Changes in retinal venular oxygen saturation predict activity of proliferative diabetic retinopathy 3 months after panretinal photocoagulation

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Proliferative diabetic retinopathy (PDR) is a severe blinding condition. We investigated whether retinal metabolism, measured by retinal oximetry, may predict PDR activity after panretinal laser photocoagulation (PRP).


We performed a prospective, interventional, clinical study of patients with treatment-naive PDR. Wide-field fluorescein angiography (OPTOS, Optomap) and global and focal retinal oximetry (Oxymap T1) were performed at baseline (BL), and 3 months (3M) after PRP. Angiographic findings were used to divide patients according to progression or non-progression of PDR after PRP. We evaluated differences in global and focal retinal oxygen saturation between patients with and without progression of PDR after PRP treatment.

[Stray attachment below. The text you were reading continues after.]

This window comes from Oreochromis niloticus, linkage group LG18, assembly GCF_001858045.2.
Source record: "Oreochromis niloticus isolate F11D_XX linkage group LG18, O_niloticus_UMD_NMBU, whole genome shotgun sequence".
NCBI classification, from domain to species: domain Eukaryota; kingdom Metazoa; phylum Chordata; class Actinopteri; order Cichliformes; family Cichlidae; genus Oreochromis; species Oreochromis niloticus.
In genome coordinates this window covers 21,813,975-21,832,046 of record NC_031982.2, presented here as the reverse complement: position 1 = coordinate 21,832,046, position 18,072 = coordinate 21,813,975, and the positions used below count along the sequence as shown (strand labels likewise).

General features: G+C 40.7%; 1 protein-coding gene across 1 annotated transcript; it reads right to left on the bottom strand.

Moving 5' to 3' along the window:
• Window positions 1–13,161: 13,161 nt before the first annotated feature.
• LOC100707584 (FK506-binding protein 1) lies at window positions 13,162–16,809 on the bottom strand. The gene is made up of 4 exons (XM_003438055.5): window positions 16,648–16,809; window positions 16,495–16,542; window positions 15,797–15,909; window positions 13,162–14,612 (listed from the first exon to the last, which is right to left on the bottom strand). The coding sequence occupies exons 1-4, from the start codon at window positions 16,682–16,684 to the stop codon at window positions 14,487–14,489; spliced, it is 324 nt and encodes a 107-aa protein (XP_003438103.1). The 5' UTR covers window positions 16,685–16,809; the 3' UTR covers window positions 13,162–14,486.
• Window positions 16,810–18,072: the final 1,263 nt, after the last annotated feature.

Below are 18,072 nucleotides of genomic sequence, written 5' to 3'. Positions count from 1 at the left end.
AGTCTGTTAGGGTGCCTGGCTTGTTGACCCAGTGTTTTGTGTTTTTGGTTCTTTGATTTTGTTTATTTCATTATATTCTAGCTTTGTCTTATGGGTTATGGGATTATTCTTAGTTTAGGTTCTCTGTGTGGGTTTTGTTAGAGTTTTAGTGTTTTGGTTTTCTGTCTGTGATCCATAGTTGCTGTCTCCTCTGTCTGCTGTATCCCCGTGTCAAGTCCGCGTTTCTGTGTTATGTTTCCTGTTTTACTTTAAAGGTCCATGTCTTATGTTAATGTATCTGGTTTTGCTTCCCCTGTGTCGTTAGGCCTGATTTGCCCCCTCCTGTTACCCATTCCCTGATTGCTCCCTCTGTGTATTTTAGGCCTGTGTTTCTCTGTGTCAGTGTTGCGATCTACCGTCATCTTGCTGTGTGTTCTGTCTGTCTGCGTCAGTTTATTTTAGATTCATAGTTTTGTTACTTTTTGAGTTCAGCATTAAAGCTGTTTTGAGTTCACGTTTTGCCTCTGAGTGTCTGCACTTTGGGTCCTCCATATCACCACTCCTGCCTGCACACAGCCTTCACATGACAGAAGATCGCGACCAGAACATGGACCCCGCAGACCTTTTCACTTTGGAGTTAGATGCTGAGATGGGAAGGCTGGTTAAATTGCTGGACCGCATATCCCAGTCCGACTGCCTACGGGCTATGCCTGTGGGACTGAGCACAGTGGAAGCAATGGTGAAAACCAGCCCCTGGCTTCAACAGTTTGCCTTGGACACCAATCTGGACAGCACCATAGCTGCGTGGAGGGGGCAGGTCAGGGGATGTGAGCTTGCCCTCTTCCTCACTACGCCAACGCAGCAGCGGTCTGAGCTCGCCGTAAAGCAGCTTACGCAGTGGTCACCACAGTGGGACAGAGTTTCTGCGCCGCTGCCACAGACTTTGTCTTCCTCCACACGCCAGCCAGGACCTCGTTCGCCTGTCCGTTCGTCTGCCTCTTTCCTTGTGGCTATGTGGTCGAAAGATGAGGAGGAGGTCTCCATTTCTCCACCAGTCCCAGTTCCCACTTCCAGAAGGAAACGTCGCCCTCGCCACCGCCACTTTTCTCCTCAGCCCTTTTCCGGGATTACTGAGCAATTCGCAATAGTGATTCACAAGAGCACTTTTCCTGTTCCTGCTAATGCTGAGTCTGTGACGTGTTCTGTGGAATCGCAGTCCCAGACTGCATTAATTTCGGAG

We included 45 eyes of 37 patients (median age and duration of diabetes were 51.6 and 20 years). Eyes with progression of PDR developed a higher retinal venous oxygen saturation than eyes with non-progression at 3M (global: +5.9% (95% CI –1.5 to 12.9), focal: +5.4%, (95% CI –4.1 to 14.8)). Likewise, progression of PDR was associated with a lower arteriovenular (AV) oxygen difference between BL and 3M (global: –6.1%, (95% CI –13.4 to –1.4), focal: –4.5% (95% CI –12.1 to 3.2)). In a multiple logistic regression model, increment in global retinal venular oxygen saturation (OR 1.30 per 1%-point increment, p=0.017) and decrement in AV oxygen saturation difference (OR 0.72 per 1%-point increment, p=0.016) at 3M independently predicted progression of PDR.


Development of higher retinal venular and lower AV global oxygen saturation independently predicts progression of PDR despite standard PRP and might be a potential non-invasive marker of angiogenic disease activity.

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